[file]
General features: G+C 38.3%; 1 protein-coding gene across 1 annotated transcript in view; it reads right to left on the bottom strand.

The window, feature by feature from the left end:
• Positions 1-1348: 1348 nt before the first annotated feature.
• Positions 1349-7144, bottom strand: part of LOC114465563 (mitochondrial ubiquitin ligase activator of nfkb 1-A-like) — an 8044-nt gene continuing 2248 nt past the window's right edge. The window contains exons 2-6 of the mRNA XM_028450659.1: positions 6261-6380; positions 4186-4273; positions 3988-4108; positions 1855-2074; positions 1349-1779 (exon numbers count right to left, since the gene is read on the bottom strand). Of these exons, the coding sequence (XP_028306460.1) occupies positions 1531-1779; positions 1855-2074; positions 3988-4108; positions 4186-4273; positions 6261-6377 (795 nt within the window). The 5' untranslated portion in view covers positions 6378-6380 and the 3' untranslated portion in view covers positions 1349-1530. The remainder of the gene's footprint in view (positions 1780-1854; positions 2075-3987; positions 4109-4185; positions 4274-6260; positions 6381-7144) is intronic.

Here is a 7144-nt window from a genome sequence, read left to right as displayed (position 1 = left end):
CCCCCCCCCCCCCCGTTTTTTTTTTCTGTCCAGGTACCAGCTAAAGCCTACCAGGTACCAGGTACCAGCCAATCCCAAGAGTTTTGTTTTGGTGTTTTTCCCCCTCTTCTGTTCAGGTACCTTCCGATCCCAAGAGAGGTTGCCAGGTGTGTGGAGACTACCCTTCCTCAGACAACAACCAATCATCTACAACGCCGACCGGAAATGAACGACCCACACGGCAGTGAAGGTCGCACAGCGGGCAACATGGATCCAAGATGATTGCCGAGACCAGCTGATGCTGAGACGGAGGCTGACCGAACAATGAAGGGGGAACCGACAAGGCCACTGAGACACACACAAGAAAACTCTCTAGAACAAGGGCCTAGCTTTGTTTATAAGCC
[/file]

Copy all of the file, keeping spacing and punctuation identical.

General features: G+C 38.3%; 1 protein-coding gene across 1 annotated transcript in view; it reads right to left on the bottom strand.

The window, feature by feature from the left end:
• Positions 1-1348: 1348 nt before the first annotated feature.
• Positions 1349-7144, bottom strand: part of LOC114465563 (mitochondrial ubiquitin ligase activator of nfkb 1-A-like) — an 8044-nt gene continuing 2248 nt past the window's right edge. The window contains exons 2-6 of the mRNA XM_028450659.1: positions 6261-6380; positions 4186-4273; positions 3988-4108; positions 1855-2074; positions 1349-1779 (exon numbers count right to left, since the gene is read on the bottom strand). Of these exons, the coding sequence (XP_028306460.1) occupies positions 1531-1779; positions 1855-2074; positions 3988-4108; positions 4186-4273; positions 6261-6377 (795 nt within the window). The 5' untranslated portion in view covers positions 6378-6380 and the 3' untranslated portion in view covers positions 1349-1530. The remainder of the gene's footprint in view (positions 1780-1854; positions 2075-3987; positions 4109-4185; positions 4274-6260; positions 6381-7144) is intronic.

Here is a 7144-nt window from a genome sequence, read left to right as displayed (position 1 = left end):
CCCCCCCCCCCCCCGTTTTTTTTTTCTGTCCAGGTACCAGCTAAAGCCTACCAGGTACCAGGTACCAGCCAATCCCAAGAGTTTTGTTTTGGTGTTTTTCCCCCTCTTCTGTTCAGGTACCTTCCGATCCCAAGAGAGGTTGCCAGGTGTGTGGAGACTACCCTTCCTCAGACAACAACCAATCATCTACAACGCCGACCGGAAATGAACGACCCACACGGCAGTGAAGGTCGCACAGCGGGCAACATGGATCCAAGATGATTGCCGAGACCAGCTGATGCTGAGACGGAGGCTGACCGAACAATGAAGGGGGAACCGACAAGGCCACTGAGACACACACAAGAAAACTCTCTAGAACAAGGGCCTAGCTTTGTTTATAAGCC